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  1. Does a space shuttle travelling in space experience any resistance to its motion?

  2. If a body in space is applied constant force, does it attain speed of light after sufficient time?

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  1. Yes a spacecraft traveling through space experiences some opposing force or drag through particles and radiation. Most of what we consider vacuum is filled with gas, photons and a sea of subatomic particles that will interact with the craft and change its momentum. Even in a complete vacuum it is possible that quantum mechanical field fluctuations, especially of the electromagnetic field, affect the craft's motion.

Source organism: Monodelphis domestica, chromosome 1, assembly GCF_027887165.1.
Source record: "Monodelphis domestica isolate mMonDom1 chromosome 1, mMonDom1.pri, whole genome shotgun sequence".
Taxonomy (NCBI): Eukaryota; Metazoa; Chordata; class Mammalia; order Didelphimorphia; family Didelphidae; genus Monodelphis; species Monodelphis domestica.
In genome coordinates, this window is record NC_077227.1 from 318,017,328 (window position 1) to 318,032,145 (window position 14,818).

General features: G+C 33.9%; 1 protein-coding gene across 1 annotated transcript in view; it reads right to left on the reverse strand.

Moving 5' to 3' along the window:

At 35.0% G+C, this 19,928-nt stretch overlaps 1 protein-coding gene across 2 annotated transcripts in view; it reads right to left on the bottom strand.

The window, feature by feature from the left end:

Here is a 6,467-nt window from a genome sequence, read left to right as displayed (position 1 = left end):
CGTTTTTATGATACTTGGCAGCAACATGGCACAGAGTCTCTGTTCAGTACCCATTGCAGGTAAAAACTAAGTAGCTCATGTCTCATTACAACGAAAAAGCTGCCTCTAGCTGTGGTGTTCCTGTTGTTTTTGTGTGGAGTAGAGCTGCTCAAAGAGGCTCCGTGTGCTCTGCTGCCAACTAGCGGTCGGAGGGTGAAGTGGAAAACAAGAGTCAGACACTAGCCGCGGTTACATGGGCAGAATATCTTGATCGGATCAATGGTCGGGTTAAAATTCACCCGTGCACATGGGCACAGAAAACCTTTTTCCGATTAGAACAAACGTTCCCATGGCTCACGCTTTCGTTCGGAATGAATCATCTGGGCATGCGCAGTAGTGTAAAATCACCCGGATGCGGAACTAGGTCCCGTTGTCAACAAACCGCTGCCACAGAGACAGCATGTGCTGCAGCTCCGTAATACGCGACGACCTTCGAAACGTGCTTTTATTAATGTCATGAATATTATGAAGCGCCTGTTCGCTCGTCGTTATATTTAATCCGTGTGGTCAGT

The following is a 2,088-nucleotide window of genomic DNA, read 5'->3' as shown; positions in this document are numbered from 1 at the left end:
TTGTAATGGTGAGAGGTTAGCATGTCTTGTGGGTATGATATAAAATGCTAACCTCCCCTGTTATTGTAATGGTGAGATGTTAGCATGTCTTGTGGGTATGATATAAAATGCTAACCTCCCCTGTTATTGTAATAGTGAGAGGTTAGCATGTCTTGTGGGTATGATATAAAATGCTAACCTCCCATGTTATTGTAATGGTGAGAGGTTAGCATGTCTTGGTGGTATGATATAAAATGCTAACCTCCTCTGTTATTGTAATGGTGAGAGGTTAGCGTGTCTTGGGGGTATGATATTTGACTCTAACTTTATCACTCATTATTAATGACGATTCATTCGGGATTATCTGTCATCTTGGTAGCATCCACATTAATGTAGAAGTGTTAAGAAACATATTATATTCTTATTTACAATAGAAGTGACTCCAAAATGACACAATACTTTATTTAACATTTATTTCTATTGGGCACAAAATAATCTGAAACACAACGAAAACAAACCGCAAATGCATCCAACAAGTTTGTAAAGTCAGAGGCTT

2. A constant force will never result in an object with mass attaining light speed. Through relativistic effects, the mass of the object will experience a gamma correction leading to ever decreasing accelerations. In fact the speed attainable is asymptotic to the speed of light.
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  • $\begingroup$ So the space isnt empty and it consists of gas, photons and subatomic particles? $\endgroup$
    – SS4
    Mar 9, 2016 at 11:48
  • $\begingroup$ Note that the ever decreasing accelerations are decreasing from the perspective of an inertial observer. From the perspective of the accelerating mass, the acceleration is constant. Also, @SS4, you are correct. Space isn't quite empty. $\endgroup$
    – Lacklub
    Mar 9, 2016 at 13:33

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